Enter the Void (dir. Gaspar Noé)
Certainly an unforgettable cinematic excursion, right from its incredible opening credits sequence (one of the best I've ever seen). Noé follows up his masterpiece, Irréversible with yet another truly unique exercise, but the details of the film are less memorable than the experience of seeing the film. The narrative (if you can call it that) mostly charts the journey of Oscar (Nathaniel Brown), a man who is shot dead by police during a drug raid at a Tokyo bar called the Void. After his spirit rises from his body, the viewer is taken in first-person shooter mode, seeing what he sees, which include varied and at times very emotionally felt (if aurally and visually distorted) reactions to his tragic demise, particularly from his sister Linda (Paz de la Huerta). We are also given multiple flashbacks of the car crash that killed Oscar and Linda's parents and left them orphans. The film is visually stunning, to say the least and features some of the showiest editing and cinematography I've seen all year. At 154 minutes, it never feels boring, but it does begin to feel repetitive, particularly during its close, which feels like one extended orgy where the audience is a voyeur. Cinematic nudity has never felt so tangentially related to the film itself. The performances range from naturalistic and deeply felt (particularly the child actors who portray young Nathaniel and Linda) to histrionic and over the top. Paz de la Huerta alternates between the two and though there's much to admire about her work here, she never seems to strike the right notes. The film's purposefully muggy, drug haze-like sound mix often can't even serve to drown out the sounds of her chewing the scenery. Nevertheless, Enter the Void is one of the films of 2010 that's a can't miss, regardless of one's reaction. Given its love it or hate it nature, it may seem strange to give it a "B," but at any rate...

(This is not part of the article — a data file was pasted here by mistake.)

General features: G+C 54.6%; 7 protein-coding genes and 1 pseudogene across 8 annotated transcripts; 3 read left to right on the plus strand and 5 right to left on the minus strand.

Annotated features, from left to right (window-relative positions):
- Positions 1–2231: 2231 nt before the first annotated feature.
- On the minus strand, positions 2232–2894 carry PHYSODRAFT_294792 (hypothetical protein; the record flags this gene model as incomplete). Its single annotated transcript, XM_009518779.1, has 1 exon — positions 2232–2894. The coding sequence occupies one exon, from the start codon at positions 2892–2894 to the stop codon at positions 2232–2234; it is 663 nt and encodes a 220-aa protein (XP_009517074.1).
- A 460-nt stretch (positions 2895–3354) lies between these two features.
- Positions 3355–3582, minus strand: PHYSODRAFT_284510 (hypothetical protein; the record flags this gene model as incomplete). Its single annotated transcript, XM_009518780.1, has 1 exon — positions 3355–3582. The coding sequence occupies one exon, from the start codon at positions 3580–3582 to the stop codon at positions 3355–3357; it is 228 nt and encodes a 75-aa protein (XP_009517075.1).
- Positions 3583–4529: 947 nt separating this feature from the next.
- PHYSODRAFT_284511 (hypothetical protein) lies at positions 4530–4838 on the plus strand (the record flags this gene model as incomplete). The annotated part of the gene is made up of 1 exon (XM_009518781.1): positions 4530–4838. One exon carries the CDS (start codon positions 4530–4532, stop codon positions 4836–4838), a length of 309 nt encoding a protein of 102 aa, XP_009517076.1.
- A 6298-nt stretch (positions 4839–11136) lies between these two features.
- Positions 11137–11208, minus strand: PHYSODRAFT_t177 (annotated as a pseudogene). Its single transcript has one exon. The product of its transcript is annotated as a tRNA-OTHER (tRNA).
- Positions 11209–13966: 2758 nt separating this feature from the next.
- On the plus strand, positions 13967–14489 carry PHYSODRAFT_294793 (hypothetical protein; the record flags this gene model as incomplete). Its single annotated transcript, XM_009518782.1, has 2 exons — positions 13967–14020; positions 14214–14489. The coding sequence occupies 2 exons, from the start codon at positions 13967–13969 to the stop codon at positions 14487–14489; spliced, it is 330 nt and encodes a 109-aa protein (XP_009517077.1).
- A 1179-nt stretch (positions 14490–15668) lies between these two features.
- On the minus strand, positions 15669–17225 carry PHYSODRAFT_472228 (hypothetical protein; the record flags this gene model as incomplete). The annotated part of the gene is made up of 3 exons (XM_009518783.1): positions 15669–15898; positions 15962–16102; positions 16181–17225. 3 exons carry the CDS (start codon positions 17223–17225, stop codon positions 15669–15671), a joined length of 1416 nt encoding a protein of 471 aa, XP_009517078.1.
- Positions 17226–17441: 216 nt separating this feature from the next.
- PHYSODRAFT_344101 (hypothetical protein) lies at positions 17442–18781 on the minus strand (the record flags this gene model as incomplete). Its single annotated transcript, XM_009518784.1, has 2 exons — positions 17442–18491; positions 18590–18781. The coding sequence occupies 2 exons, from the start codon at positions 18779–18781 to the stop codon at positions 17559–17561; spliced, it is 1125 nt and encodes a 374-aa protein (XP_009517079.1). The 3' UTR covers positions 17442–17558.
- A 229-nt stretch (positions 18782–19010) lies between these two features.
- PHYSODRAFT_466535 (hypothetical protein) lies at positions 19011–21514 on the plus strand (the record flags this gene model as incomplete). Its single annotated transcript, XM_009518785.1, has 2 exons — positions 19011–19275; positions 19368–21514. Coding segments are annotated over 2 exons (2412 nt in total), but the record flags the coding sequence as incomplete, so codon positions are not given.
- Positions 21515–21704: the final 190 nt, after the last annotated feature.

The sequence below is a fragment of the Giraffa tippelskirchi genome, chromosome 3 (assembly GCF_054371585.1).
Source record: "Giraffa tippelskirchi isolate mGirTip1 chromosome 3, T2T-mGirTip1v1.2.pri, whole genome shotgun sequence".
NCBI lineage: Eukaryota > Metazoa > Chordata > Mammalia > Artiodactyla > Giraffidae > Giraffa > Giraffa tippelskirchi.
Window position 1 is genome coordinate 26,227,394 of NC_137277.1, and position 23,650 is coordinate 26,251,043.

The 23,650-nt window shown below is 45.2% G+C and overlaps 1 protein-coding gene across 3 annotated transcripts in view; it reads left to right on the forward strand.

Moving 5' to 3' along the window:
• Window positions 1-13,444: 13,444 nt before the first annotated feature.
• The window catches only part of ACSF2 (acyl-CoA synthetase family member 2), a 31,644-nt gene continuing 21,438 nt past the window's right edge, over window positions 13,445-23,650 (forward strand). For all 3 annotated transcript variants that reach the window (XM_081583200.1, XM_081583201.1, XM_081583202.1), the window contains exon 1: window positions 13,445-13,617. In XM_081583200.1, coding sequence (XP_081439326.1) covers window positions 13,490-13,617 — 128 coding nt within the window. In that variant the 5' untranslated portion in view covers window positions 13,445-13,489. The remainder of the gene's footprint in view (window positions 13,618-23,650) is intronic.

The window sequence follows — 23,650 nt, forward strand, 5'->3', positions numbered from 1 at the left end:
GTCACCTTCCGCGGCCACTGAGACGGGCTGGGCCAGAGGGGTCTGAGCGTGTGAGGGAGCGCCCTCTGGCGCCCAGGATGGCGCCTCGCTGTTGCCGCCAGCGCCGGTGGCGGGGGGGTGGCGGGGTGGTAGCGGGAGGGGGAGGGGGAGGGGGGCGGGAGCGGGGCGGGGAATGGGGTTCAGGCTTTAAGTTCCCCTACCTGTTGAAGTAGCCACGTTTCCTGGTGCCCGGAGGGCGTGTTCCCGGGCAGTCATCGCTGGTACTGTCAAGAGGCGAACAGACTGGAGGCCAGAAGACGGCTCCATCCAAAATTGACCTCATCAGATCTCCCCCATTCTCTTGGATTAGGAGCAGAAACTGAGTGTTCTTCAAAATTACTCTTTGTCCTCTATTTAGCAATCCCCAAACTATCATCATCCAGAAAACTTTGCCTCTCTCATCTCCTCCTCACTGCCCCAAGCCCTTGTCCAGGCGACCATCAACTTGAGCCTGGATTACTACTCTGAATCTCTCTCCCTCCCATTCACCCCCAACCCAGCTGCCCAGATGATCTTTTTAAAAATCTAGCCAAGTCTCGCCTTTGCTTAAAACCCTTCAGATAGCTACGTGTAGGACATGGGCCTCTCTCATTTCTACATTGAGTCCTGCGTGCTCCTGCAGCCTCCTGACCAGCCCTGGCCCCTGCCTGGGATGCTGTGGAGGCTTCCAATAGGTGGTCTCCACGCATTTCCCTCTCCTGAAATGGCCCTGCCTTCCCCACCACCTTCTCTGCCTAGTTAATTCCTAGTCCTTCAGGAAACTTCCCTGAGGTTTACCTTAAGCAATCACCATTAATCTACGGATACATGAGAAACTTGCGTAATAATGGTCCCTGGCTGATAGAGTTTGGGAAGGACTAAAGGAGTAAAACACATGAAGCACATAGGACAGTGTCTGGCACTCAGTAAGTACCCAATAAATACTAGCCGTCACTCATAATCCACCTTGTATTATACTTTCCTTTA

Animal Kindgom (dir. David Michôd)
This tautly structured, well-paced Australian crime drama is more than meets the eye and rewards repeat viewings. Writer-director Michôd has constructed a film that is rife with character specificity that sucks you into this family of clumsy yet conniving and often loving Melbourne criminals told through the eyes of Joshua "J" Cody (newcomer James Frecheville). The green and fresh-faced teenager enters the fold after his mother dies of a drug overdose and he is taken in by his grandmother, Janeane "Smurf" Cody played by Jacki Weaver in a much ballyhooed (justifiably so) performance. The details underneath Weaver's turn are small and subtle, but richly consistent in a slow-burn kind of ways. One often looks for the "big scene" when watching a film with a critically lauded performance that people seem unable to shut up about, but the turning point for Weaver is beautifully understated. It's not a film of big moments, in terms of character reaction, but in how disgustingly, how easily the characters (particularly Smurf) turn on their ear and commit despicable acts. The rest of the ensemble is very good as well, even James Frecheville, who has received some criticism for what may appear to be a blank, vacant turn. His face seems aplomb at betraying any emotion and I'll admit that upon first viewing, I found him unremarkable. Watching the film a second time, I'm almost certain it was Michôd's intention that Joshua intentionally try to be faceless in the midst of very lively, volatile family members who he doesn't instantly trust and who certainly give him no reason to qualm his fears. The film is far from perfect. Michôd's script makes the small mistake of saddling the narrative with Joshua's voice over, which could serve to enrich and add perspective (I'm by no means coming down against voice over across the board as a narrative device), but it doesn't exactly take us deeper into the story or the characters. This is a small quibble, however. Animal Kingdom's ability to build tension to a fevered pitch, particularly in the much talked about scene that involves a car backing out of a garage, is something to marvel at and I'm amazed this is Michôd's first feature.